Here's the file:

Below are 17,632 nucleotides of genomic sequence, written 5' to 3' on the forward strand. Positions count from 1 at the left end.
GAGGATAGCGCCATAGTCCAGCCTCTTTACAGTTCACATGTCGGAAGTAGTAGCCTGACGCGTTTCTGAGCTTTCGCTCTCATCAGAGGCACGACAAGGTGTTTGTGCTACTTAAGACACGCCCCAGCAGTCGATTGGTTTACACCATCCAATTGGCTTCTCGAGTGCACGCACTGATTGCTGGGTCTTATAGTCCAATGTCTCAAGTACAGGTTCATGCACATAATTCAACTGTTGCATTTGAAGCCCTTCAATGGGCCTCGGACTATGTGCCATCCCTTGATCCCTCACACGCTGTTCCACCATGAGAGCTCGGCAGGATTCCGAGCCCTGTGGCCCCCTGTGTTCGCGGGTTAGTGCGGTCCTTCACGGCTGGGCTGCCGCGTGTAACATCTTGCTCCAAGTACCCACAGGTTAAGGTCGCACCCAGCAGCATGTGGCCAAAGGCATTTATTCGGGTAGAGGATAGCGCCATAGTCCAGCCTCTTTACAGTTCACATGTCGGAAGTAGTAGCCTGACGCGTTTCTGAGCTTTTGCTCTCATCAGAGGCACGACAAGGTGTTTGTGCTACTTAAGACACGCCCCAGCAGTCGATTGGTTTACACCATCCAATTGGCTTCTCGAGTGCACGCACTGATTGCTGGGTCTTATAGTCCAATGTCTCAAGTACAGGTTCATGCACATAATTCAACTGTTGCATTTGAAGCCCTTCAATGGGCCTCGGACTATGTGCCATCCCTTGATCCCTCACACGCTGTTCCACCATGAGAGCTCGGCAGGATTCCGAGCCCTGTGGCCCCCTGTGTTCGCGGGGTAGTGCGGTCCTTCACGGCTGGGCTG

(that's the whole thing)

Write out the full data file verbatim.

Below are 17,632 nucleotides of genomic sequence, written 5' to 3' on the forward strand. Positions count from 1 at the left end.
GAGGATAGCGCCATAGTCCAGCCTCTTTACAGTTCACATGTCGGAAGTAGTAGCCTGACGCGTTTCTGAGCTTTCGCTCTCATCAGAGGCACGACAAGGTGTTTGTGCTACTTAAGACACGCCCCAGCAGTCGATTGGTTTACACCATCCAATTGGCTTCTCGAGTGCACGCACTGATTGCTGGGTCTTATAGTCCAATGTCTCAAGTACAGGTTCATGCACATAATTCAACTGTTGCATTTGAAGCCCTTCAATGGGCCTCGGACTATGTGCCATCCCTTGATCCCTCACACGCTGTTCCACCATGAGAGCTCGGCAGGATTCCGAGCCCTGTGGCCCCCTGTGTTCGCGGGTTAGTGCGGTCCTTCACGGCTGGGCTGCCGCGTGTAACATCTTGCTCCAAGTACCCACAGGTTAAGGTCGCACCCAGCAGCATGTGGCCAAAGGCATTTATTCGGGTAGAGGATAGCGCCATAGTCCAGCCTCTTTACAGTTCACATGTCGGAAGTAGTAGCCTGACGCGTTTCTGAGCTTTTGCTCTCATCAGAGGCACGACAAGGTGTTTGTGCTACTTAAGACACGCCCCAGCAGTCGATTGGTTTACACCATCCAATTGGCTTCTCGAGTGCACGCACTGATTGCTGGGTCTTATAGTCCAATGTCTCAAGTACAGGTTCATGCACATAATTCAACTGTTGCATTTGAAGCCCTTCAATGGGCCTCGGACTATGTGCCATCCCTTGATCCCTCACACGCTGTTCCACCATGAGAGCTCGGCAGGATTCCGAGCCCTGTGGCCCCCTGTGTTCGCGGGGTAGTGCGGTCCTTCACGGCTGGGCTG